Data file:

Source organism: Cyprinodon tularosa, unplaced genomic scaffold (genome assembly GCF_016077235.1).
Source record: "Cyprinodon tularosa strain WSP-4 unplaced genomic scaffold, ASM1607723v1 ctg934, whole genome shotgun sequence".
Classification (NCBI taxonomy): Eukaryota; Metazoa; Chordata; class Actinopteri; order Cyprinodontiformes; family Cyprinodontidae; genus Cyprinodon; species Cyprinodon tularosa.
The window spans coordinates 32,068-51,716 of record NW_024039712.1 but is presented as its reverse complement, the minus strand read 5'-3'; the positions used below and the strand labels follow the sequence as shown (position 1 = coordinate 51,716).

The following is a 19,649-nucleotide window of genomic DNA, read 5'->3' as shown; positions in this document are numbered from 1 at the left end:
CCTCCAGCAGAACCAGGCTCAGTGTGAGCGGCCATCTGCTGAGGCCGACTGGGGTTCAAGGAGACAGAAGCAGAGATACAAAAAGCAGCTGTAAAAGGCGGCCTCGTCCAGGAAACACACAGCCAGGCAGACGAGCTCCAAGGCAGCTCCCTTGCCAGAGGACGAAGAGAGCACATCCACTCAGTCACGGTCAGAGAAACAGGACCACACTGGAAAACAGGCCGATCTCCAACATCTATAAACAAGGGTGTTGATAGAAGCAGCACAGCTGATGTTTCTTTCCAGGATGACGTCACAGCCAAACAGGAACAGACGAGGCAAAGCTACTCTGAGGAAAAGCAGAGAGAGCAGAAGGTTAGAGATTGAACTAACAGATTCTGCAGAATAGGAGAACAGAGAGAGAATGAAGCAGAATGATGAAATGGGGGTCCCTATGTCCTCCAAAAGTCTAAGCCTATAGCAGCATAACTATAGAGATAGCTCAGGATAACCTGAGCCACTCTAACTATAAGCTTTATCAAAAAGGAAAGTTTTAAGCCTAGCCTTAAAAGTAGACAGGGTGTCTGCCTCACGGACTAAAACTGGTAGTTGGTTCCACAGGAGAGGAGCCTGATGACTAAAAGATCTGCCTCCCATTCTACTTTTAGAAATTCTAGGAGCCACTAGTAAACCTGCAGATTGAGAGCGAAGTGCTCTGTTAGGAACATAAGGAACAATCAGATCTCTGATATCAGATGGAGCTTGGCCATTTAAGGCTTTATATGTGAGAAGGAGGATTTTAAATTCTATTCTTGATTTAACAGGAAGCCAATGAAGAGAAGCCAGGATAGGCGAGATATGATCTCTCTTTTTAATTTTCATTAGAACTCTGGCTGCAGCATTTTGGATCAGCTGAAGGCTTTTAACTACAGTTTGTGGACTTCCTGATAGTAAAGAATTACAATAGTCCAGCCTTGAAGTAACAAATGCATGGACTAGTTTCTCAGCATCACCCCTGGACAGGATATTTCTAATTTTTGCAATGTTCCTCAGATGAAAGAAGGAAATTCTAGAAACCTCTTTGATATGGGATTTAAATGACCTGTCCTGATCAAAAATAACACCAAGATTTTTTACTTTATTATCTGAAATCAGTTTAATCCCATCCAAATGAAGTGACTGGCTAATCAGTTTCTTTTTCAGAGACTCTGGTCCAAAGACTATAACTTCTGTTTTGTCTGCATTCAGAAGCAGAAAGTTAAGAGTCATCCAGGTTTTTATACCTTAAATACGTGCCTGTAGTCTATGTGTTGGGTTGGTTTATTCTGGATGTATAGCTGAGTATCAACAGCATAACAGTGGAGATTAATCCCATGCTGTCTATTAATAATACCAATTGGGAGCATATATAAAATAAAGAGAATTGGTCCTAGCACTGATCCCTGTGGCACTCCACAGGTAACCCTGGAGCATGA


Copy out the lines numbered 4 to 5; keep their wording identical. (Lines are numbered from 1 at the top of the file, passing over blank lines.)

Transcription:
The window spans coordinates 32,068-51,716 of record NW_024039712.1 but is presented as its reverse complement, the minus strand read 5'-3'; the positions used below and the strand labels follow the sequence as shown (position 1 = coordinate 51,716).

The following is a 19,649-nucleotide window of genomic DNA, read 5'->3' as shown; positions in this document are numbered from 1 at the left end: